Air in the Chest

The development of extra-alveolar air in the ICU patient can have serious consequences. Though abnormal air collections often result from intubation or invasive procedures, the vast majority of extra-alveolar air collections are the result of barotrauma. Five to 15% of patients receiving positive end-expiratory pressure ventilation experience some form of barotrauma. Extra-alveolar air can manifest itself as pulmonary interstitial emphysema, pneumothorax, pneumomediastinum, pneumopericardium or subcutaneous air. The chest x-ray is an important tool in the early identification of abnormal air collections.

When searching for lucencies which may represent air on the chest x-ray, the physician must be aware of the Mach effect. The Mach effect is caused by lateral inhibition of light receptors in the eye. The eye enhances the contrast between objects by increasing the brightness of objects near dark borders and decreasing the brightness of dark objects near bright borders. This optical illusion can deceive a person interpreting a chest x-ray into believing that a lucent streak exists when it does not. Look at the figure above. Notice the enhanced border between the different light densities.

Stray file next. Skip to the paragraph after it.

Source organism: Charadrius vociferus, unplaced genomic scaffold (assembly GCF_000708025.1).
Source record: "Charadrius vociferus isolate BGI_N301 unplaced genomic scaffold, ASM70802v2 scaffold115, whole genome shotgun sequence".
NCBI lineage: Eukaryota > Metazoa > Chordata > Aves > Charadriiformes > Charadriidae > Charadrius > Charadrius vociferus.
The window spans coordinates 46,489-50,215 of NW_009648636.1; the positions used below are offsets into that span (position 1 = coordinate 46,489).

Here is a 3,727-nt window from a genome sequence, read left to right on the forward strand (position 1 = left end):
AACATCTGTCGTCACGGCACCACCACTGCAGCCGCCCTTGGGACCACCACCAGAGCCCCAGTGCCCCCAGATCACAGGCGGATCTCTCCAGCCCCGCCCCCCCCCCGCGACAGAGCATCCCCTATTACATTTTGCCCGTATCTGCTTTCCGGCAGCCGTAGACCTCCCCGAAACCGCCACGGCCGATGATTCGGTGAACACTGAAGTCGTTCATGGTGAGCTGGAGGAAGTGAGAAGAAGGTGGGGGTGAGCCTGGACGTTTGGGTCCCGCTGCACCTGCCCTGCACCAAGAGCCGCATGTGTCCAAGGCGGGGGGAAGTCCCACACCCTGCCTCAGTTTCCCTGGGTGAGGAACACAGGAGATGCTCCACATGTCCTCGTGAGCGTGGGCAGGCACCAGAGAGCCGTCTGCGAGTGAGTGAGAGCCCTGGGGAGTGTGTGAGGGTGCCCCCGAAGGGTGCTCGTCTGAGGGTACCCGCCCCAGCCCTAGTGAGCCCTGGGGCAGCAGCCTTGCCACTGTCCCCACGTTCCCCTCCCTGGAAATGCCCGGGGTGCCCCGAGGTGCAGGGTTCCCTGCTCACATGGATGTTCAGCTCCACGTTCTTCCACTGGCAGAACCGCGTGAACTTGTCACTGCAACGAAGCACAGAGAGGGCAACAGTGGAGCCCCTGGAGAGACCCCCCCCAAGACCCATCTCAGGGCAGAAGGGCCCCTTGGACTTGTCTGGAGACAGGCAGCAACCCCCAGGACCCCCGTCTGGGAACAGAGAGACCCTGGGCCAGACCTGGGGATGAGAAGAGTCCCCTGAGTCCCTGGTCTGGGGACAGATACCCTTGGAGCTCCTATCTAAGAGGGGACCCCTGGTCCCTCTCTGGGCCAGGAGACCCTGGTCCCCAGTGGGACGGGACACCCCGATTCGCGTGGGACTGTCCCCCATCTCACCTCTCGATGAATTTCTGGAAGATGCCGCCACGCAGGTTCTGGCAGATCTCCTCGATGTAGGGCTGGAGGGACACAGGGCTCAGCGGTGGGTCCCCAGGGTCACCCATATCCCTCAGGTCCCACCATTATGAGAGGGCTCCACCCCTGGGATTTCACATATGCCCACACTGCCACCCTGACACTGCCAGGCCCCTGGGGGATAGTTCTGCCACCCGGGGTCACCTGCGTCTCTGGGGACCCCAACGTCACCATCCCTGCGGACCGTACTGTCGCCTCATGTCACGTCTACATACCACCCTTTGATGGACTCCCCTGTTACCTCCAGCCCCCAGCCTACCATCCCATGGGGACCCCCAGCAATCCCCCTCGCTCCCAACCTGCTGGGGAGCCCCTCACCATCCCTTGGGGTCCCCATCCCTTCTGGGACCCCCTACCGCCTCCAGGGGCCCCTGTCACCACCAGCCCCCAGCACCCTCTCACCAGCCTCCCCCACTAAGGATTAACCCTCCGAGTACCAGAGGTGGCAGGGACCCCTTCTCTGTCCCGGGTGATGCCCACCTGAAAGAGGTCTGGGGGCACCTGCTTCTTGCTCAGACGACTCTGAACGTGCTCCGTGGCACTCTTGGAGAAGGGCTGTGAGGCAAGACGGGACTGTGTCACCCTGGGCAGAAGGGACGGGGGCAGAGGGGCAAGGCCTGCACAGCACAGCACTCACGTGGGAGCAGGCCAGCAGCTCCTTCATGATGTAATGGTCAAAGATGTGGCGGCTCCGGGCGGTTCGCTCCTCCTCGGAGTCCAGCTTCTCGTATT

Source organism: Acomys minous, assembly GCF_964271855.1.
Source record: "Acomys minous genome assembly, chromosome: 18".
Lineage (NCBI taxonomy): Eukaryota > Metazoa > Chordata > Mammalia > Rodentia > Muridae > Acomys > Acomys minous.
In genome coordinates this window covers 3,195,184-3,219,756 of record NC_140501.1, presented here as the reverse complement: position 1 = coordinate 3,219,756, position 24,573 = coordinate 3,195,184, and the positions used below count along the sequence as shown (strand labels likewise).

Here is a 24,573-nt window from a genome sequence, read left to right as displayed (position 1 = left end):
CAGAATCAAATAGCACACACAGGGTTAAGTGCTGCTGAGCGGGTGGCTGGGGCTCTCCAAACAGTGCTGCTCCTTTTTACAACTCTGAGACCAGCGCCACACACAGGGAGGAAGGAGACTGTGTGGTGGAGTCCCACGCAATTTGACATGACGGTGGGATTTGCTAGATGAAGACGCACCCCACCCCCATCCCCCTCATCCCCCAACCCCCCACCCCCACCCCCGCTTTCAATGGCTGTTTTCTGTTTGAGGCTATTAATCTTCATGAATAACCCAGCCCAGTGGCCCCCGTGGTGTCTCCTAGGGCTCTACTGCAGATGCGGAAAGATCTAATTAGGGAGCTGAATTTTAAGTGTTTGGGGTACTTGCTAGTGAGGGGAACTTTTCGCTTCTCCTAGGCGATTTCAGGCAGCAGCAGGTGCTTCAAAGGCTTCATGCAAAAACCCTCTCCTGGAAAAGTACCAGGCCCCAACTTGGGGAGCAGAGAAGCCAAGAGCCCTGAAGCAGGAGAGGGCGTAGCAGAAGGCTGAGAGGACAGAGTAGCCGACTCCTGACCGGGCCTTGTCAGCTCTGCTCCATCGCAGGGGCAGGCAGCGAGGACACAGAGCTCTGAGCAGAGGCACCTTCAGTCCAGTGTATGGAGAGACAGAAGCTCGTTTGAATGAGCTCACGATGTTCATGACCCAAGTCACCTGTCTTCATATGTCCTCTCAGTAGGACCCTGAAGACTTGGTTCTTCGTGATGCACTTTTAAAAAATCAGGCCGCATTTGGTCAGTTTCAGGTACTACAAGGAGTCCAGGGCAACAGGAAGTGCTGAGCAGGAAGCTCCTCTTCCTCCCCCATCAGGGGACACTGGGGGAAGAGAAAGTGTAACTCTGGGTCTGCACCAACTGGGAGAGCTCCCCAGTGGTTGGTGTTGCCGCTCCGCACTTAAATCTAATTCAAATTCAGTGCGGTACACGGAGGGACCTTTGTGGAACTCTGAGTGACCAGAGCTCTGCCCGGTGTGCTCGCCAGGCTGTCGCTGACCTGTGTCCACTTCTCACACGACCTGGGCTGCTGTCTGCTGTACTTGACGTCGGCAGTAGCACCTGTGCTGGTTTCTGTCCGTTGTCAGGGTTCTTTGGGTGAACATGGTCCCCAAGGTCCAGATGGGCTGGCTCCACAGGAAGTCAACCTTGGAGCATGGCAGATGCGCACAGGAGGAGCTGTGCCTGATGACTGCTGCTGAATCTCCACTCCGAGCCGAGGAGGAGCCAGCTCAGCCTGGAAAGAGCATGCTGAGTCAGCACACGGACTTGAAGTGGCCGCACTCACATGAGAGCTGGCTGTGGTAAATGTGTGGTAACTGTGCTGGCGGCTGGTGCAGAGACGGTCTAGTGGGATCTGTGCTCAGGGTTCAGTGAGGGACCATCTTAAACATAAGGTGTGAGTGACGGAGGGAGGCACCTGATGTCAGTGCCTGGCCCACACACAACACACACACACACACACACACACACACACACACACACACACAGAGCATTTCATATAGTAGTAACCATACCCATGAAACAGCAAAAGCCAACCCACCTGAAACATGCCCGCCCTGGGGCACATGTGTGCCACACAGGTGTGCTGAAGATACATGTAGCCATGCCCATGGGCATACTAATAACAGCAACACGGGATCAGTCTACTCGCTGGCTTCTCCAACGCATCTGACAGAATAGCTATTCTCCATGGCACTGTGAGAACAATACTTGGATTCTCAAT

1999 by the Rector & Visitors of the University of Virginia